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In the midst of current racial unrest, conflicting statements on media, and a general sense of tension across the nation including western Washington, the District Advisory Board of the Washington Pacific District felt the importance of issuing a statement reiterating the stance of the Church of the Nazarene and the steps we as a district plan to take.  

Rather than creating a new statement specific to WaPac District, we want to focus attention on the strong stance we as a denomination have already taken.  Because we are an international church with hundreds of cultural and ethnic expressions, the Church of the Nazarene has already reflected deeply and written extensively about discrimination.   As a district, we will continue to highlight our denominational statement on racial justice and discrimination from the Manual of the Church of the Nazarene - paragraph 915 (see below/attached). 

In response to the call to action found in paragraph 915, we have appointed a working group to recommend action steps for our district.  

The initial steps the district will take:  

  1. Prayfully, thoughtfully, and scripturally reflect on this issue
  2. Distribute and focus on our Manual statement
  3. Host online interactive groups for the purpose of understanding, discussion, and learning
  4. Develop a resource page on our website and app dedicated to racial reconciliation and justice
  5. Encourage pastors across the district to preach a message on the topic of race, restoration, and justice.

We encourage pastors and church leadership to: 

  1. Start now to lead your congregation in prayer and biblical reflection
  2. Share Manual paragraph 915 with the congregation - teaching and preaching on this theme 
  3. Participate in at least one online interactive group
  4. Gain knowledge; listen and learn.  Visit the WaPac website for ideas and resources.
  5. Prepare and preach a message on race, restoration and justice.

By focusing on this important issue, we intend for our churches to be places where people from all races and ethnicities can find a place to belong and be given the opportunity to achieve their fullest potential.  It is our prayer that the Holy Spirit will fill our hearts, open our eyes, and expand our influence as we seek to be ambassadors of reconciliation.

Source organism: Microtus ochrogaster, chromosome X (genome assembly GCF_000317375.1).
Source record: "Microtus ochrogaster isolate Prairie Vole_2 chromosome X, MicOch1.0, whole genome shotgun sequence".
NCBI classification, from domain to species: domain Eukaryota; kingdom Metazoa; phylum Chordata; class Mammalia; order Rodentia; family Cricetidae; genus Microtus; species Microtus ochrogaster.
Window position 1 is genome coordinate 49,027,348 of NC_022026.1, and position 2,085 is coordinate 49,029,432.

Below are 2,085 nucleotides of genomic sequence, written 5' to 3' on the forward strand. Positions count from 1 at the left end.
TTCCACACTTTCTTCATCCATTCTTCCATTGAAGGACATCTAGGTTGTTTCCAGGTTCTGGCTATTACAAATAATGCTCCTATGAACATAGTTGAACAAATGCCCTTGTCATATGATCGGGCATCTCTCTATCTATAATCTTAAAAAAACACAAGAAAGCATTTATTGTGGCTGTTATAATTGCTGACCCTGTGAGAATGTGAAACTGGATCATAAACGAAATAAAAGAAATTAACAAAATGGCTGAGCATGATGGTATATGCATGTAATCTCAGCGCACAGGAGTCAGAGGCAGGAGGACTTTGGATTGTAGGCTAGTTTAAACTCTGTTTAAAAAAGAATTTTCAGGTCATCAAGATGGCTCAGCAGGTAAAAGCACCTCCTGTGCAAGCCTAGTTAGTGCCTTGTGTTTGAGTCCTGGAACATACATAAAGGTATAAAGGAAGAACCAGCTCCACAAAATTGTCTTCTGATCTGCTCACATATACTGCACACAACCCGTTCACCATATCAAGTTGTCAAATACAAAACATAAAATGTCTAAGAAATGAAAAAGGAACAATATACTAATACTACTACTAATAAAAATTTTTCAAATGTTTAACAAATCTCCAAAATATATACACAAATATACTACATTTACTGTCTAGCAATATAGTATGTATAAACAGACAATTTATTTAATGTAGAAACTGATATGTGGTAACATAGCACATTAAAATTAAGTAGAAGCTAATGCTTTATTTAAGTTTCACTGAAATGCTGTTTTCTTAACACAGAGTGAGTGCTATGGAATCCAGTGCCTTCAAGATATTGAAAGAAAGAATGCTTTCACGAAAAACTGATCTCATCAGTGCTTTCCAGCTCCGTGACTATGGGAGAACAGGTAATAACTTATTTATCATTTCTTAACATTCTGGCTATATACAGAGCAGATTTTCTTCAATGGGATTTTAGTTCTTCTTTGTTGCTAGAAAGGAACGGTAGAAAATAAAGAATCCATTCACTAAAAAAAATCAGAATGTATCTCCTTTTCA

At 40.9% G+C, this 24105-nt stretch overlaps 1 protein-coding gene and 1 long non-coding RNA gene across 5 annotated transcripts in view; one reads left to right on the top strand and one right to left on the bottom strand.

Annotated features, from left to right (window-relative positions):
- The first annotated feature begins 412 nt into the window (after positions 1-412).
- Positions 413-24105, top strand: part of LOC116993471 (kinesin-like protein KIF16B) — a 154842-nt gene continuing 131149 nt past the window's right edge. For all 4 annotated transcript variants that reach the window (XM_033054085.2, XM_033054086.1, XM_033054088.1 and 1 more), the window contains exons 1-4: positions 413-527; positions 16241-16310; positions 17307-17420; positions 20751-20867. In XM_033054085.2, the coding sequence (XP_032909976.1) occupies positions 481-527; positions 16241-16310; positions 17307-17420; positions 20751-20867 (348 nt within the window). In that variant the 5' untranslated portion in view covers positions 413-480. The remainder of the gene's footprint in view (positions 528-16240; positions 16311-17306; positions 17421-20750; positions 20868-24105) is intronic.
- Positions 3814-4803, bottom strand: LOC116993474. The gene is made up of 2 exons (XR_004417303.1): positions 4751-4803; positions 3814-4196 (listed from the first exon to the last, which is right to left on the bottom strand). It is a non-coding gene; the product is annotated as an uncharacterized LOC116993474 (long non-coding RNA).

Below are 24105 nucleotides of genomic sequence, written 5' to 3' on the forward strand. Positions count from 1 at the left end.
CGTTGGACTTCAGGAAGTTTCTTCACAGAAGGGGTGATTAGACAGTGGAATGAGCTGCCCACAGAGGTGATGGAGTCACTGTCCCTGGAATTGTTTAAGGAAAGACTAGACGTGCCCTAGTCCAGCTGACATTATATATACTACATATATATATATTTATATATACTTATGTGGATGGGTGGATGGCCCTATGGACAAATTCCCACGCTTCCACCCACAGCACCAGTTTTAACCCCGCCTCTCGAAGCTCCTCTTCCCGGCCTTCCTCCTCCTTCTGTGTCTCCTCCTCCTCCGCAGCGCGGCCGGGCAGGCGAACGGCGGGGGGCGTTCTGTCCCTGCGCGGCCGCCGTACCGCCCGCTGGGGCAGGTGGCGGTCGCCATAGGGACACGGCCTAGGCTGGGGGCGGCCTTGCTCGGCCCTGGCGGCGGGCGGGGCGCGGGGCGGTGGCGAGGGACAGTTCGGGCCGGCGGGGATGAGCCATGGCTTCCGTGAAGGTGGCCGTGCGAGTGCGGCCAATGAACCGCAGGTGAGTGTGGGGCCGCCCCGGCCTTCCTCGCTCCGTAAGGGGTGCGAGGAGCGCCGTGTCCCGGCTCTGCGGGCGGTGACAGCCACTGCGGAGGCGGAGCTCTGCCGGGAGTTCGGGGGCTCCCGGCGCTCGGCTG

WaPac District Advisory Board



Discrimination. The Church of the Nazarene reiterates its historic position of Christian compassion for people of all races. We believe that God is the Creator of all people, and that of one blood are all people created.

We believe that each individual, regardless of race, color, gender, or creed, should have equality before law, including the right to vote, equal access to educational opportunities, to all public facilities, and to the equal opportunity, according to one’s ability, to earn a living free from any job or economic discrimination.

We urge our churches everywhere to continue and strengthen programs of education to promote racial understanding and harmony. We also feel that the scriptural admonition of Hebrews 12:14 should guide the actions of our people. We urge that each member of the Church of the Nazarene humbly examine his or her personal attitudes and actions toward others, as a first step in achieving the Christian goal of full participation by all in the life of the church and the entire community.

We reemphasize our belief that holiness of heart and life is the basis for right living. We believe that Christian charity between racial groups or gender will come when the hearts of people have been changed by complete submission to Jesus Christ, and that the essence of true Christianity consists in loving God with one’s heart, soul, mind, and strength, and one’s neighbor as oneself.

Therefore, we renounce any form of racial and ethnic indifference, exclusion, subjugation, or oppression as a grave sin against God and our fellow human beings. We lament the legacy of every form of racism throughout the world, and we seek to confront that legacy through repentance, reconciliation, and biblical justice. We seek to repent of every behavior in which we have been overtly or covertly complicit with the sin of racism, both past and present; and in confession and lament we seek forgiveness and reconciliation.